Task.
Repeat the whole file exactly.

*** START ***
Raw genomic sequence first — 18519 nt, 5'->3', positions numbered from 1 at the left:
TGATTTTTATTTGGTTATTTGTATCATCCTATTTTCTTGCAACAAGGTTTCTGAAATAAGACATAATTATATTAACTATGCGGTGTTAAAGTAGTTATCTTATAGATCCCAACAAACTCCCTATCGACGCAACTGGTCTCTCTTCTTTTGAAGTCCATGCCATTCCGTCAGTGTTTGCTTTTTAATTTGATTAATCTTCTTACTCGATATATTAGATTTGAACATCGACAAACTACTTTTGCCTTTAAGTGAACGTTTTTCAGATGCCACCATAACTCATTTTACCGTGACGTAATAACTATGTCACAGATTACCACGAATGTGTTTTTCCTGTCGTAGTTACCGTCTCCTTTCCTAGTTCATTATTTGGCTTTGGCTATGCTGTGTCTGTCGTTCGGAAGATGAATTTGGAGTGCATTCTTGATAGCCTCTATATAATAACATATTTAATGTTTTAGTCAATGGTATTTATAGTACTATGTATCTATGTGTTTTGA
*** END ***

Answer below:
Raw genomic sequence first — 18519 nt, 5'->3', positions numbered from 1 at the left:
TGATTTTTATTTGGTTATTTGTATCATCCTATTTTCTTGCAACAAGGTTTCTGAAATAAGACATAATTATATTAACTATGCGGTGTTAAAGTAGTTATCTTATAGATCCCAACAAACTCCCTATCGACGCAACTGGTCTCTCTTCTTTTGAAGTCCATGCCATTCCGTCAGTGTTTGCTTTTTAATTTGATTAATCTTCTTACTCGATATATTAGATTTGAACATCGACAAACTACTTTTGCCTTTAAGTGAACGTTTTTCAGATGCCACCATAACTCATTTTACCGTGACGTAATAACTATGTCACAGATTACCACGAATGTGTTTTTCCTGTCGTAGTTACCGTCTCCTTTCCTAGTTCATTATTTGGCTTTGGCTATGCTGTGTCTGTCGTTCGGAAGATGAATTTGGAGTGCATTCTTGATAGCCTCTATATAATAACATATTTAATGTTTTAGTCAATGGTATTTATAGTACTATGTATCTATGTGTTTTGA